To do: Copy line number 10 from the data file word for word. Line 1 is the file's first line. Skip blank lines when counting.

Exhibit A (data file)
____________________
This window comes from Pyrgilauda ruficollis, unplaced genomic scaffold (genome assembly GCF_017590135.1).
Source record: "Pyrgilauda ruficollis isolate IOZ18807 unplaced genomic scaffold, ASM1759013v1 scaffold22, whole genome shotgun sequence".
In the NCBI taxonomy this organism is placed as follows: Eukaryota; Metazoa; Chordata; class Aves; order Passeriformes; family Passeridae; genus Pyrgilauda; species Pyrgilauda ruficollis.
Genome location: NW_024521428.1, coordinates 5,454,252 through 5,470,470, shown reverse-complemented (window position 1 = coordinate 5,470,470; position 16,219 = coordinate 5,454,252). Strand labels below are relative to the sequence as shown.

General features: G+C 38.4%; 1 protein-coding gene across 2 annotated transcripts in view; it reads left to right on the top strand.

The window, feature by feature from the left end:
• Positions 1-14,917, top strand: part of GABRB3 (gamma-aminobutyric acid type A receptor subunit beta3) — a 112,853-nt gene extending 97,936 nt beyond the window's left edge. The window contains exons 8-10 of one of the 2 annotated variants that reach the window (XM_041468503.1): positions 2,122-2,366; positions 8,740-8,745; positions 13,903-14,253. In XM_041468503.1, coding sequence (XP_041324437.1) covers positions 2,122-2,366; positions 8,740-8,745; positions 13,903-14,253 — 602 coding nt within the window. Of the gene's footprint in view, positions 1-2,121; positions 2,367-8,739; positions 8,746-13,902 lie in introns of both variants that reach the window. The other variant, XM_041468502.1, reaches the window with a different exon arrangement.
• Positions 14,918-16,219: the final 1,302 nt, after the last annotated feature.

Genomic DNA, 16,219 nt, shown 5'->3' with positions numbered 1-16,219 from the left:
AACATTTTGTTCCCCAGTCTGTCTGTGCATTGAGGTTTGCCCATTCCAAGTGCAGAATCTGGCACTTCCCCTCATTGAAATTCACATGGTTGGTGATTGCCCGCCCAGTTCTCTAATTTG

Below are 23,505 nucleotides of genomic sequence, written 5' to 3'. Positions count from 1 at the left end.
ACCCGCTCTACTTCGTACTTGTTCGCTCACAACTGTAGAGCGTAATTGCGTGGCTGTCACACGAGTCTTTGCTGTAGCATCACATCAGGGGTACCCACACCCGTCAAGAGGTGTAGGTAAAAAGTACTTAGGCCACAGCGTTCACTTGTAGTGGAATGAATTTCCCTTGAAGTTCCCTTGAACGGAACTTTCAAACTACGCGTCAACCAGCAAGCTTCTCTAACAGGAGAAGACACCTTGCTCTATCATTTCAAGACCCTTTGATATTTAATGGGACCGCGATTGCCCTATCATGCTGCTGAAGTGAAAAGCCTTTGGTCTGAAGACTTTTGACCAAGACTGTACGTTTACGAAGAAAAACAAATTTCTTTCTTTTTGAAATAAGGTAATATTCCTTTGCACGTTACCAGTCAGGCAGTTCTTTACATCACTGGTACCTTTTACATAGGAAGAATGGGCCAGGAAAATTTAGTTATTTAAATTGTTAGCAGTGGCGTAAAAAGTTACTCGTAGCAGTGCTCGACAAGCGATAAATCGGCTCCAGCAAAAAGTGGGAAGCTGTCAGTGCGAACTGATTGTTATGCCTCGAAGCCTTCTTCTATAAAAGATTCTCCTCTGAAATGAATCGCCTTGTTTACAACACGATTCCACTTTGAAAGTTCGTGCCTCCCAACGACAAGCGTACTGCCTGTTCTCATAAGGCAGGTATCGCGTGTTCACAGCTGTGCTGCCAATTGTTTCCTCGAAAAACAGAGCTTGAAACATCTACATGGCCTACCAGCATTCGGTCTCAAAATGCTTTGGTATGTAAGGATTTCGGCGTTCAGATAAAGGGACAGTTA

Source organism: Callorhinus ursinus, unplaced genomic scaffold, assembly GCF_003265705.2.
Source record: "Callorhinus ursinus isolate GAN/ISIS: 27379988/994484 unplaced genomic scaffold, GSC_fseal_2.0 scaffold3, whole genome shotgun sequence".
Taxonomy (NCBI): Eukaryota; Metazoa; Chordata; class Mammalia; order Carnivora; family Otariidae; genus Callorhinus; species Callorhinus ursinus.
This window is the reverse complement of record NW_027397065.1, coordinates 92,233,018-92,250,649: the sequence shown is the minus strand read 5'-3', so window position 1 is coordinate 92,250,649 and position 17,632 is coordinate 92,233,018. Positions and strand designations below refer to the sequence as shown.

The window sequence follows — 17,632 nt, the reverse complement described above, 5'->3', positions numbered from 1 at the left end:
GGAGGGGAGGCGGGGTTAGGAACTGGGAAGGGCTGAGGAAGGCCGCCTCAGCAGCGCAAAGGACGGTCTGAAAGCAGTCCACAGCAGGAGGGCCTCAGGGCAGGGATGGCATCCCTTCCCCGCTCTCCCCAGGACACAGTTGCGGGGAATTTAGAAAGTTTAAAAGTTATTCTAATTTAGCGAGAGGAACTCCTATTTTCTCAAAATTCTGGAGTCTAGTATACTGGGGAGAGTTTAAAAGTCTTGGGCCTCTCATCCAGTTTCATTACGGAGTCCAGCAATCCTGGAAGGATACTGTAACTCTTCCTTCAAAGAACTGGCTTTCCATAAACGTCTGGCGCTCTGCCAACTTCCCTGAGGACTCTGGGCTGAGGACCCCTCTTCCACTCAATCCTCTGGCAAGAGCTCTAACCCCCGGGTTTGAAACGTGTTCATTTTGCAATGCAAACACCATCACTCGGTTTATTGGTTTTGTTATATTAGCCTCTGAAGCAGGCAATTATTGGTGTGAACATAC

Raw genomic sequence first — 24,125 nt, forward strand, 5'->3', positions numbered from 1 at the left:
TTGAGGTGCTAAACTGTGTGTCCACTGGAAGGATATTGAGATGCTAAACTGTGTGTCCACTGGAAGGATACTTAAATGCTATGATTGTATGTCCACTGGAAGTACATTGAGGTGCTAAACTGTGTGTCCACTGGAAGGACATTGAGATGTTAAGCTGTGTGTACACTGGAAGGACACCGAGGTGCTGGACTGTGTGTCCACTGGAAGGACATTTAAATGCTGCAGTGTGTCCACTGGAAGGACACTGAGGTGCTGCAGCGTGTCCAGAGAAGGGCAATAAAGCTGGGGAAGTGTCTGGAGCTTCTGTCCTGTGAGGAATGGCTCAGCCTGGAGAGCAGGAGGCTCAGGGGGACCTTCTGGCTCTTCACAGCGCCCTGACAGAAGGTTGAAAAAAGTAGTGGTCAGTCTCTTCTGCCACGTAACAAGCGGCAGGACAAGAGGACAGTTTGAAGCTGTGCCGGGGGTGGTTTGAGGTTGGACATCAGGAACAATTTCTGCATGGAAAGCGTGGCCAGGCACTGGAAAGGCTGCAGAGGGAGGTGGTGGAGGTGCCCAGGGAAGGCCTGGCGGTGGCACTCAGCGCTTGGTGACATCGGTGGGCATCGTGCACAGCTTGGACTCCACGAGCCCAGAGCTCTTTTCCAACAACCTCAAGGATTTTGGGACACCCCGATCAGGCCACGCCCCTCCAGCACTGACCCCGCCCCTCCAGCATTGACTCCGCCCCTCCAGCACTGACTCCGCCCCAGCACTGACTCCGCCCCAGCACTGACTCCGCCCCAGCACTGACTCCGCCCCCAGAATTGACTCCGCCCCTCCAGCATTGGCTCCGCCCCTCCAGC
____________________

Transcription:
AACATTTTGTTCCCCAGTCTGTCTGTGCATTGAGGTTTGCCCATTCCAAGTGCAGAATCTGGCACTTCCCCTCATTGAAATTCACATGGTTGGTGATTGCCCGCCCAGTTCTCTAATTTG